Barbie Doll Barbie Doll by Marge Piercy This girlchild was born as usual and presented dolls that did pee-pee and miniature GE stoves and irons and wee lipsticks the color of cherry candy. Then in the magic of puberty, a classmate said: You have a great big nose and fat legs. She was healthy, tested intelligent, possessed strong arms and back, abundant sexual drive and manual dexterity. She went to and fro apologizing. Everyone saw a fat nose on thick legs. She was advised to play coy, exhorted to come on hearty, exercise, diet, smile and wheedle.
Her good nature wore out like a fan belt. So she cut off her nose and her legs and offered them up. In the casket displayed on satin she lay with the undertaker’s cosmetics painted on, a turned-up putty nose, dressed in a pink and white nightie. Doesn’t she look pretty? everyone said. Consummation at last. To every woman a happy ending. In the poem “Barbie Doll,” author Marge Piercy develops four short verses to provide a critical evaluation of the cultural and societal expectations that American society places on children, primarily young adults.
From the time she was born, she was presented dolls that did “pee-pee and miniature GE stoves and irons and wee lipsticks the color of cherry candy”, which exposed her unknowingly, to the standards and expectations of our society. From the baby doll that went “pee-pee” to the “miniature GE stoves and irons” unconsciously taught the young girl how to care for a baby, cook and iron clothes-all the stereotypical chores that society places on females. The “wee lipsticks” showed her how to apply makeup as the dolls, or Barbie’s, represented presumptions of the way that she should look.
All these expectations, unintentionally wrapped around her mind like a rubber band. The rubber band could not stretch anymore and once the rubber band finally tore when she hit puberty it sent a rush of attentiveness over her, when one of her classmates announced to her that “you have a great big nose and fat legs. ” To the girl, those nine simple words were not simply an act of immaturity from a young peer, but completely heart-breaking. From there on out, she realized that she did not fit in and grasped that her efforts to conform to society weren’t involuntary anymore.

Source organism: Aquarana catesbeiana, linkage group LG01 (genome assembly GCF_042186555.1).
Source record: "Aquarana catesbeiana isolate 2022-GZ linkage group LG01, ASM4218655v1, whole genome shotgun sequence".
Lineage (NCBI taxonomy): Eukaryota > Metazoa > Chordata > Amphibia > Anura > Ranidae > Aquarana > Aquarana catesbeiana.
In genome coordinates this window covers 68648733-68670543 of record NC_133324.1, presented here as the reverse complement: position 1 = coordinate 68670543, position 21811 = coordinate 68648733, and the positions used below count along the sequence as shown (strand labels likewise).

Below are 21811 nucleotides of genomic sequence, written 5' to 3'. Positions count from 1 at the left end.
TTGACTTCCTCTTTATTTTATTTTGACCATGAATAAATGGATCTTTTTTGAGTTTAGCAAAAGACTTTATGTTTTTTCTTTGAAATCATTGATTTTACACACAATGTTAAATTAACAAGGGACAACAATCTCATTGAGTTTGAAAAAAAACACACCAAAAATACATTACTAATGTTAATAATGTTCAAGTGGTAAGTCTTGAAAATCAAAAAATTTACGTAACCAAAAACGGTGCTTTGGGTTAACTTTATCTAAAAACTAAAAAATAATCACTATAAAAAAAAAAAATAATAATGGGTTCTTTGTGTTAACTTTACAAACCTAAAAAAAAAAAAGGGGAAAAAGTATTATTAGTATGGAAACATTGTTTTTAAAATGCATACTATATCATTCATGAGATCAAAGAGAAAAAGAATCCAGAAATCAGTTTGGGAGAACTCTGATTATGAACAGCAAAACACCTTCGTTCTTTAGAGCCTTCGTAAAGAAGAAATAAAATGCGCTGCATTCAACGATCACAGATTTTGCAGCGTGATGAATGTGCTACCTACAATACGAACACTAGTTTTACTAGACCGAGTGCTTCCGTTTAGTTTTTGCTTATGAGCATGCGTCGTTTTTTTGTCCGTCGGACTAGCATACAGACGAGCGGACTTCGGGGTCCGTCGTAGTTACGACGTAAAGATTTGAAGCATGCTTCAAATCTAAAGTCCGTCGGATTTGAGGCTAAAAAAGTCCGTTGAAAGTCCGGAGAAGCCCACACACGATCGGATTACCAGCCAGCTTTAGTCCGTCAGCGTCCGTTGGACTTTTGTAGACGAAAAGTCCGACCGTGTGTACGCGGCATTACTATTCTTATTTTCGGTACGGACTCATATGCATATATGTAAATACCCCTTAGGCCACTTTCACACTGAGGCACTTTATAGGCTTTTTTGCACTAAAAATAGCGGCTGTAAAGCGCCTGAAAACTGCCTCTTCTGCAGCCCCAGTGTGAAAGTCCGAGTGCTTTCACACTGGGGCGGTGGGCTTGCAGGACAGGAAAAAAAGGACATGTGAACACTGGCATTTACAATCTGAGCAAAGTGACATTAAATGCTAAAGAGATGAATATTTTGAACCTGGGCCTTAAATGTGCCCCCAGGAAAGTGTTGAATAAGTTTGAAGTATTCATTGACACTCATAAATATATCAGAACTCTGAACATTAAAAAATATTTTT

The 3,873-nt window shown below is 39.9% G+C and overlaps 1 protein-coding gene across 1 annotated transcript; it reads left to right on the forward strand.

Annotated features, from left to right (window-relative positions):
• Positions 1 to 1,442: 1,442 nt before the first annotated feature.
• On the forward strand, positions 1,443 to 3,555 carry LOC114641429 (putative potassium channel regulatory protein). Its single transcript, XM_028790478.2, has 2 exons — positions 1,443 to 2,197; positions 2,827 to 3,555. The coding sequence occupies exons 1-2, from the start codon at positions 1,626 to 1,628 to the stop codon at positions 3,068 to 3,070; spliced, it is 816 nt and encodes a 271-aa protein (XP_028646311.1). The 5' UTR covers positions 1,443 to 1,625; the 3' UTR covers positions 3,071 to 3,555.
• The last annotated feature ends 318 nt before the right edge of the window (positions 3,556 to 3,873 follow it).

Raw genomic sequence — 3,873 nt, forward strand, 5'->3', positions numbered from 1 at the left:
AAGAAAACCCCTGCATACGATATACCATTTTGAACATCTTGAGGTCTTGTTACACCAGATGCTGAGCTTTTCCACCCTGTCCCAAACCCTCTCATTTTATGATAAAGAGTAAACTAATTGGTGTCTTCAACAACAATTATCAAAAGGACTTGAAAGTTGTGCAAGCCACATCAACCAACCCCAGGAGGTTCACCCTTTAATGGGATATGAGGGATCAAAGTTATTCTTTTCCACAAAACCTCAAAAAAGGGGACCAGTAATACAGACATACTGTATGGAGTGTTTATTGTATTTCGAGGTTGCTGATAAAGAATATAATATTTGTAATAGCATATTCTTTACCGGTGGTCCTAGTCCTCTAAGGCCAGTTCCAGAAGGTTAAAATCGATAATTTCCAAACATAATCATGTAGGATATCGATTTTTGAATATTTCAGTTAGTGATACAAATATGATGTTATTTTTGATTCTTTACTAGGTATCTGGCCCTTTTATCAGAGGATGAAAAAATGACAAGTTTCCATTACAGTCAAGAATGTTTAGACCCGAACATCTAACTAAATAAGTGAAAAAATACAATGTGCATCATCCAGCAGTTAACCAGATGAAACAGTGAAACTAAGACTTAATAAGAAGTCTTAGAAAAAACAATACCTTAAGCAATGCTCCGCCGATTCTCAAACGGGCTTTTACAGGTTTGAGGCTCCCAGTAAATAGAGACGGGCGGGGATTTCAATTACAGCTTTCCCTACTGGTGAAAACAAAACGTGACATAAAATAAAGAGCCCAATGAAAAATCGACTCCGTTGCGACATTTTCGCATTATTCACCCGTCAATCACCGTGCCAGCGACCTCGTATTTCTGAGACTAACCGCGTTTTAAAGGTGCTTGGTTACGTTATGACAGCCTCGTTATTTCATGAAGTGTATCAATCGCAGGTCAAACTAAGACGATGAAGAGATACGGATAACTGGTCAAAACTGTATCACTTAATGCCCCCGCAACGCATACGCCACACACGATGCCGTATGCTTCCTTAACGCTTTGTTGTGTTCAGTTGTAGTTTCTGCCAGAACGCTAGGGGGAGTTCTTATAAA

Because she didn’t fit in “she went to and fro apologizing” for her “fat nose on thick legs” which was all anyone ever saw in her. No one ever saw that “she was healthy, tested intelligent, possessed strong arms and back, abundant sexual drive and manual dexterity, which are all amazing qualities in a young lady. Because of everyone’s blindness and ignorance, she was “advised to play coy, exhorted to come on hearty, exercise, diet, smile and wheedle. ”, in other words, to conform to society.
All the stresses started to take a toll and “Her good nature wore out like a fan belt”. As an alternative way of living, she “cut off her nose and her legs and offered them up”. This allowed societies superficial norms and values to win the fight. She either went under the knife of a plastic surgeon to fix her seem-to-be imperfections, or she may have literally got rid of her nose and legs. Overall, her low self-esteem killed her physically and emotionally allowing society to get what they wanted all along, “undertaker’s cosmetics” and “a turned-up putty nose.
Piercy did a fantastic presenting imagery by describing the steps taken to transform into a suitable teenager for today’s high standards for society. She describes the young female with all these amazing qualities to show that there was nothing really wrong with the girl. The unrealistic pressures that are placed on young girls during the duration of their lives come together as the theme of the poem. Piercy is symbolizing her death as in giving up or conforming to today’s society and by symbolizing the undertaker as a plastic surgeon.
Many females in today’s society feel as if their looks are not up to par with what “they should look like”, by comparing themselves to celebrities and media pressures to losing weight or applying make-up to themselves. She uses the perfect word choice when she wrote in the beginning of the poem, girl child because she allows the reader to understand that everyone is born “as usual” and innocent from society’s harsh realizations of what it would be perceived as perfect.
The mood of the poem is very heartbreaking because this poor young girl was perfect in an overall healthy and natural way, but outside stresses brainwashed her to believe otherwise that led her to kill herself instead of metaphorically dying by conforming to society. This poem is a harsh realization for all females put on us from dolls, media and peers all have a subliminal effect on all young women. Metonymy is used when Piercy uses Barbie doll as its title, by comparing Barbie dolls to the ideal woman.
There is great irony in the poem when Piercy wrote Consummation at last, to every woman a happy ending. By this Piercy was informing the reader that they will never be solely happy with themselves. Women would be criticized by their looks or imperfections until the day they die because they have no one to impress anymore. When you finally die, everyone puts aside flaws and focuses on the accomplishments instead of what is on the surface. Barbie Doll by Marge Piercy